Creating a culture of discovery

10 innovators to watch

MUSICAL COMPOSITION

INNOVATOR: Ermir Bejo, doctoral student

FIELD: Music

ADMIRES: Too many people to name one.

INNOVATION: Musical composition. Bejo composed Opus 4 for solo piano, earning the prestigious ASCAP Morton Gould Young Composer award.

WHAT’S NEXT: Apply for a postdoctoral program and teach.

MOTORCYCLE PARTS

INNOVATOR: Erica Doty, senior

FIELD: Mechanical engineering

ADMIRES: Mom, who taught her a great work ethic.

INNOVATION: Motorcycle parts. As an intern at the Harley-Davidson headquarters, Doty helped design parts with an eye for function and style.

WHAT’S NEXT: Work in the airspace industry on military aircraft, rockets and missiles.

POLLUTION EFFECTS

INNOVATOR: Megan Fitch, master’s student

FIELD: Biological sciences

ADMIRES: Amie Lund, assistant professor of biological sciences, an academic visionary who played an integral part in her project.

INNOVATION: Air pollution and health. In her thesis, Fitch finds compelling evidence to suggest that wood smoke and vehicle exhaust affect intestinal bacteria and overall health.

WHAT’S NEXT: Pursue a Ph.D. at Trinity College in Ireland or go directly into her field work in environmental science.

CLEAN WATER

INNOVATOR: Prateek Kalakuntla, second-year TAMS student

FIELD: Chemistry

ADMIRES: Other finalists in the Siemens Math, Science and Technology competition.

INNOVATION: Sensing mercury. Kalakuntla developed methods for sensing and removing mercury and other toxic heavy metals from water.

WHAT’S NEXT: Conduct biomedical research and has applied to several schools such as Stanford to do so.

EDUCATION DATABASES

INNOVATOR: Jennifer Horner Miller, doctoral student

FIELD: Learning technologies

ADMIRES: Leaders and scholars who encourage originality, creativity, cooperation, hard work and determination.

INNOVATION: Social media connections. Miller led multiple NASA Makerspace and social media events around the nation and is interested in connecting K-12 educators and students across the nation via social media platforms.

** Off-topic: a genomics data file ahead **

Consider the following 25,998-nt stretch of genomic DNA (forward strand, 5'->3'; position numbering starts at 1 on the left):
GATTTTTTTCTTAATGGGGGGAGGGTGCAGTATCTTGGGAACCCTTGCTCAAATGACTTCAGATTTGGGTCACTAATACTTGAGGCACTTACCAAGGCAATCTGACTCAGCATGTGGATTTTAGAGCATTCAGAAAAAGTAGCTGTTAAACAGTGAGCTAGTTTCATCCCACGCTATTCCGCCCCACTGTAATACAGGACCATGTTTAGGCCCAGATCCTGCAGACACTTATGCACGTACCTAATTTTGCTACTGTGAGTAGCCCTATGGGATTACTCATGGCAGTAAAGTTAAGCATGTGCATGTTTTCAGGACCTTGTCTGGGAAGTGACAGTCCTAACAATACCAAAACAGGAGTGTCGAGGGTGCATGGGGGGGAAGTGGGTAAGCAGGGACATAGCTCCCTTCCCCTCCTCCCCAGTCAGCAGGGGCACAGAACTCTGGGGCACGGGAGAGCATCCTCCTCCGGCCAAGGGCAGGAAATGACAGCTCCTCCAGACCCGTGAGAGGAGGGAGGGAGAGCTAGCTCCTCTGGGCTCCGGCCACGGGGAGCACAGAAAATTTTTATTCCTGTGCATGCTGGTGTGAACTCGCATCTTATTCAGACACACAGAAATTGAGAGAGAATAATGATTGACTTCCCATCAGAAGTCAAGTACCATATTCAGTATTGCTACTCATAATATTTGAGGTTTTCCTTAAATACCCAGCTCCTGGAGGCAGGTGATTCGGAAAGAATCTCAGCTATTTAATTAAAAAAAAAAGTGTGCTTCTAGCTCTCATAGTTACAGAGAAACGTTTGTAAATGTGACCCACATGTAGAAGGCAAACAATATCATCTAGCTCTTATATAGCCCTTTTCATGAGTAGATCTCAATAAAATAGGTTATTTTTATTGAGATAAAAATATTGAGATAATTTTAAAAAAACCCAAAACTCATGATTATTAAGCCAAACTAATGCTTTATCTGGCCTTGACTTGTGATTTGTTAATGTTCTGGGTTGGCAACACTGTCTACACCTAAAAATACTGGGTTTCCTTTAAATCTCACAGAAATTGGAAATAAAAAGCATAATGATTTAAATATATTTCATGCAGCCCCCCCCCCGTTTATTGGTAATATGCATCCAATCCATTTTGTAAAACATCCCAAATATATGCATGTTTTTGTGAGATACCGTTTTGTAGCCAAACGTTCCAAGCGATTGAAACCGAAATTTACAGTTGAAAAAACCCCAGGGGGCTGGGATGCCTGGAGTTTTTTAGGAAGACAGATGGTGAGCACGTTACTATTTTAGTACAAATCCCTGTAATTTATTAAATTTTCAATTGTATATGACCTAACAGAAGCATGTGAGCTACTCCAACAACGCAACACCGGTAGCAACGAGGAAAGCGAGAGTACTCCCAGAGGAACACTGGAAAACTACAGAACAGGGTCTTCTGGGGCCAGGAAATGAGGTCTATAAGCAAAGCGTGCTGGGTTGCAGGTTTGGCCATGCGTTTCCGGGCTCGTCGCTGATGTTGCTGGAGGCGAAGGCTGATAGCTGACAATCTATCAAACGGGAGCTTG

WHAT’S NEXT: Continue research exploring Makerspace activities and the perceptions of integrating technologies with science, technology, engineering, the arts and mathematics.

SECURING CYBER SPACE

INNOVATOR: Obi Ogbanufe, doctoral student

FIELD: Information technology and decision sciences

ADMIRES: Dan Kim, professor of information technology and decision sciences, who challenges her to be a better researcher.

INNOVATION: Security risk management and information assurance. Ogbanufe is researching tools to help manage the risks online.

WHAT’S NEXT: Continue research work and teach.

SPACE SYSTEMS

INNOVATOR: Jonathan Roosa, junior

FIELD: Computer science

ADMIRES: Mark Thompson, lecturer of computer science and engineering.

INNOVATION: Web application. Living out a dream to help advance space exploration, Roosa developed an application to help NASA track maintenance and operations projects for the International Space Station.

WHAT’S NEXT: Work for NASA.

PLAYWRITE IN PRAGUE

INNOVATOR: Jacob Sampson, senior

FIELD: Radio, television and film

ADMIRES: Andrew B. Harris, professor of theater, has given him a lot of attention to his work, as well as motivation.

INNOVATION: Play writing. Sampson presented his play, The Essay, to theater faculty half-way around the world during a two-week residency at the Academy of Performing Arts in Prague, Czech Republic.

WHAT’S NEXT: Continue writing for theater and eventually pursue writing for television and movies.

BORDER EDUCATION

INNOVATOR: Nydia Sánchez, doctoral student

FIELD: Higher education

ADMIRE: Mother, because she helped all five children go to college, despite never having gone to college herself.

INNOVATION: Cultivating a “college-going culture.” By studying the Gates Millenium Scholars Program along the U.S.-Mexico border, Sánchez is documenting how students, families and educators can work together to encourage higher education.

WHAT’S NEXT: Begin a post-doctoral research fellowship with the goal of becoming a faculty member.

FREE PEER TUTORING

INNOVATOR: Jack Zhang, second-year TAMS student

FIELD: Application development

ADMIRES: Dad, because he’s really wise and always knows how to fix problems.

INNOVATION: Student success. In creating Skybound Prep, Zhang has provided access to quality and affordable SAT tutoring.

WHAT’S NEXT: Continue studies in computer science and business administration at the University of California, Berkley.